People, Places & Things
Just Add Dice
It Came from the SlushPile
Tips for GMs and Writers
What’s Your Fantasy?
copyright 2000Christine Morgan
Part Five -- General Connivery
May is Conspiracy Month here at Sabledrake Magazine ... can you guess why? Or maybe you're not cleared for that ...
Ah, I see by your demonstration of the secret sign that you are cleared for it ... very well!
It's all the fault of the Illuminati, and my conspiracy-loving husband.
As for what warped him (I tell my friends in the Gargoyles fandom that I married Matt Bluestone), I blame Scooby Doo.
Yes ... I did write that story ... can we please get past that grotesque bit of trivia and on with the column?
Where was I? Oh, yes ... Scooby Doo and how it turned Tim into a conspiracy nut.
Now, when I was ten I started reading horror novels -- The Shining by Stephen King was my first real plunge into that wonderfully scary world. In those novels, the monsters were real. The psychic powers were real. There were such things as ghosts. It trained my young mind to accept the Cowardly Lion's credo: "I do believe in spooks!"
In Scooby Doo, it was always a big put-on by the greedy caretaker. No place was really haunted. It was all done with projectors and glow-in-the-dark masks and sound effects.
This is why, here now today, I remain open to the possibility of the supernatural and unexplained, while Tim thinks it's a load of hooey. Note to the Gargoyles fans out there -- he does differ from Bluestone in one important way, which is thinking that Loch Ness and UFOs are undiluted balderdash. Though, he does admit to believing that the government would go to great lengths to cover up evidence of UFOs.
In many ways, though, I agree with his attitude and that expressed by Agent Kay in the MIB movie -- a person might be intelligent and able to handle the inexplicable; people as a whole are scared sheep. Someone needs to look out for them!
Now, some might find the notion of a secret society controlling the world to be scary ... I'm probably weird in that I find it comforting, because that would mean that at least someone's doing something. Where the paranoia comes is with thinking that maybe what they're doing isn't in my personal best interests ... but there's no point worrying about that, because obviously there wouldn't be thing one that I could do about it.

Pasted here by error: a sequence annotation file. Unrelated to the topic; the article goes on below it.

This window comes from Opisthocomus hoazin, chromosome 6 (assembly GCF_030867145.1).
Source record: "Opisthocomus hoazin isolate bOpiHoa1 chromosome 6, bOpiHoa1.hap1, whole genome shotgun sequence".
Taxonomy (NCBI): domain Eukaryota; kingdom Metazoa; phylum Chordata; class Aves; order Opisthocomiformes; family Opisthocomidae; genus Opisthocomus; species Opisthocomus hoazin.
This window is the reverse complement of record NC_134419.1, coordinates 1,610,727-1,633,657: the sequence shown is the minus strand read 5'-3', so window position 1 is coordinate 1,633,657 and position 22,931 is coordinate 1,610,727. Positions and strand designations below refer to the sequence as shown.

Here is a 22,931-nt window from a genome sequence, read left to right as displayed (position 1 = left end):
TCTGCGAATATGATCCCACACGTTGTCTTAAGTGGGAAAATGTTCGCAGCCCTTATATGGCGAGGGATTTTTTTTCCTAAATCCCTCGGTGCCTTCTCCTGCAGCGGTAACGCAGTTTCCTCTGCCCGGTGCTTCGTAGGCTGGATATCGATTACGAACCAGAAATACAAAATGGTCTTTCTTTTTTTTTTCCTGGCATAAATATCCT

So, back to why May is Conspiracy Month ... well, Tim grew up a conspiracy nut, so it was only natural that he should develop a fascination with the Illuminati. And May 1st is the anniversary of the founding of the Illuminati.
Further, numerology plays a large part in Illuminati lore, and the most powerful numbers are 5, 17, and 23 (this is according, at least, to Robert Anton Wilson, who has written the definitive fictional works on the subject).
Whether or not they chose May as the month to start their old-boy's club because it's the fifth month or not is unknown to me. What I do know is that when we married, we set the date on 5/23 so there'd be no excuse for Tim to forget! He still has to stop and do a mental double-check when asked my birthday, but never our wedding day!
Fictional and Gaming Styles:
How does all of this apply to gaming and writing? Well, for one thing, if Tim were running a game or writing a book, you could be fairly sure that there'd be a powerful unseen organization pulling the strings. Even if they never made an actual appearance, they'd be there. Oh, you know it. Whereas with me, while I like to have a reasonable explanation for things, I am also just as likely to have a "that's the way it is and no one knows why" situation.
It is very much like the contrast between my two favorite authors -- Stephen King and Dean Koontz.
Stephen King takes the "that's the way it is" stance -- the hotel's just haunted, the vampires just are. His occasional attempts to explain the why (the TK gene that Carrie White supposedly inherited, the brain-altering chemicals to which the McGees were subjected) tend to fall flatter than most of his writing. He doesn't need to know the why, the reader doesn't need to know the why, it just is, so we all have to deal with it.
Dean Koontz always knows the score. While his books are often categorized as horror, they're not horror in the generally-accepted sense. Oh, they are gripping and scary, but when there are monsters or psychic powers, they almost always have a sound scientific reasoning, and more often than not, the monsters are the worst kind -- human. And especially in his last several books, the shadowy government agencies, as many-limbed and hungry as a spider, are an ever-present force.